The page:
- STATUS We have successfully conducted a multi-site population-based randomized controlled trial. Our primary outcomes paper was published by the JAMA Internal Medicine online in March 2014 and we are currently working on a second manuscript.
- CLINICAL SIGNIFICANCE In this study, we tested a proactive care intervention that harnesses the power of the electronic medical record to identify populations of smokers in a health care system and capitalize on the availability of validated telephone care protocols to efficiently deliver intensive behavioral counseling and facilitate access to pharmacotherapy.
|Study Type :||Interventional (Clinical Trial)|
|Actual Enrollment :||6400 participants|
|Intervention Model:||Parallel Assignment|
|Masking:||None (Open Label)|
|Primary Purpose:||Health Services Research|
|Official Title:||Proactive Tobacco Treatment for Diverse Veteran Smokers|
|Study Start Date :||October 2009|
|Actual Primary Completion Date :||December 2011|
|Actual Study Completion Date :||December 2013|
No Intervention: Usual Care
Group who can elect to receive reactive (usual) care for smoking cessation.
Experimental: Proactive Care
Group who will be proactively offered smoking cessation care with their choice of smoking cessation services (telephone care or in-person care).
Behavioral: Proactive Outreach with choice of telephone or in-person smoking cessation services
This group of participants is sent a recruitment letter, then receives a phone call to offer them their choice of smoking cessation services (either telephone care or in-person care).
- Self-reported, Smoking Abstinence Rate: 6-month Prolonged Abstinence [ Time Frame: 12 months after randomization ]
- Treatment Utilization Rates for Counseling and/or Pharmacotherapy [ Time Frame: 12 months after randomization ]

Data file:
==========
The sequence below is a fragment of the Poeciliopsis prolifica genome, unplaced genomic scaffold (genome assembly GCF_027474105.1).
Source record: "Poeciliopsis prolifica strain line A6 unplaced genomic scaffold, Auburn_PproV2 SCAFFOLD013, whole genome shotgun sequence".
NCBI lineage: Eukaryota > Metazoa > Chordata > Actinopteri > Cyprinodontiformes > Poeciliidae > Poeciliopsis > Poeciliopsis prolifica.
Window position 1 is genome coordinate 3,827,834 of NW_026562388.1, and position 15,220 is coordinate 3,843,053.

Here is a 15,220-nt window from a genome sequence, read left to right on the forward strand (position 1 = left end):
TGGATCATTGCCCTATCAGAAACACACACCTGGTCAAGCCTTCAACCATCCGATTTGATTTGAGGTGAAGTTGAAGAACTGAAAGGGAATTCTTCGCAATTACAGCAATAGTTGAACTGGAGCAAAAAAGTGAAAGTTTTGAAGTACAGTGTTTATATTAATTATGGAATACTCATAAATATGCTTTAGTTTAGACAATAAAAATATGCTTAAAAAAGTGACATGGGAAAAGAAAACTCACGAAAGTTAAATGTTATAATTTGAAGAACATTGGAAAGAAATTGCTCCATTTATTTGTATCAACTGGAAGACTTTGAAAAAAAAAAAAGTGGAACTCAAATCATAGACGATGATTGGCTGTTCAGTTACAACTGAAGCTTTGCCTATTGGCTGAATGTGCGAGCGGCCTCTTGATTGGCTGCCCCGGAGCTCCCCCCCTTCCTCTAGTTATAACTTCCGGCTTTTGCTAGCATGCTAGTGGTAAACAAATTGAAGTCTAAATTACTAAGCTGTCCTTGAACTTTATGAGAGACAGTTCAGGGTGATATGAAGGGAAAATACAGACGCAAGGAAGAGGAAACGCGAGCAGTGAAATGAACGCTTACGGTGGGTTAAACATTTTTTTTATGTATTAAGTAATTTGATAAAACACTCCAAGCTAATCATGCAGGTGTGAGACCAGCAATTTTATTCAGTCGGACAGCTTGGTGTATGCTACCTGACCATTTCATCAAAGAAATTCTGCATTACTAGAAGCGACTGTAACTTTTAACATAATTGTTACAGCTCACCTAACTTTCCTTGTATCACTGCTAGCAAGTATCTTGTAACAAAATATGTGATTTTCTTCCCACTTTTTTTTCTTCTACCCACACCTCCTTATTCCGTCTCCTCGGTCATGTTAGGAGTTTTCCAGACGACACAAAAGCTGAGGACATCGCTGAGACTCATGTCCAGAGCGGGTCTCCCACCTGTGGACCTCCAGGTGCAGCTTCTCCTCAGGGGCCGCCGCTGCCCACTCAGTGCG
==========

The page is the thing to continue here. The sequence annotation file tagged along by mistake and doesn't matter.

- 7-day Point Prevalence Abstinence [ Time Frame: 12 months after randomizatoin ]
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|Ages Eligible for Study:||18 Years to 80 Years (Adult, Older Adult)|
|Sexes Eligible for Study:||All|
|Accepts Healthy Volunteers:||No|
- Current smoker, identified by tobacco use clinical reminder.
- ICD-9 diagnosis of dementia (290.xx or 331.xx).
- Greater than 10 VA mental health clinic visits in past 12 months.
- Missing phone number or mailing address.
To learn more about this study, you or your doctor may contact the study research staff using the contact information provided by the sponsor.
Please refer to this study by its ClinicalTrials.gov identifier (NCT number): NCT00608426
|United States, Florida|
|James A. Haley Veterans' Hospital, Tampa, FL|
|Tampa, Florida, United States, 33612|
|United States, Minnesota|
|Minneapolis VA Health Care System, Minneapolis, MN|
|Minneapolis, Minnesota, United States, 55417|
|United States, Mississippi|
|G.V. (Sonny) Montgomery VA Medical Center, Jackson, MS|
|Jackson, Mississippi, United States, 39216|
|United States, New York|
|Manhattan Campus of the VA NY Harbor Healthcare System, New York, NY|
|New York, New York, United States, 10010|
|United States, Pennsylvania|
|Philadelphia VA Medical Center, Philadelphia, PA|
|Philadelphia, Pennsylvania, United States, 19104|
|Principal Investigator:||Steven S. Fu, MD MSCE||Minneapolis VA Health Care System, Minneapolis, MN|
Publications automatically indexed to this study by ClinicalTrials.gov Identifier (NCT Number):
|Responsible Party:||US Department of Veterans Affairs|
|Other Study ID Numbers:||
|First Posted:||February 6, 2008 Key Record Dates|
|Results First Posted:||January 9, 2015|
|Last Update Posted:||April 24, 2015|
|Last Verified:||March 2014|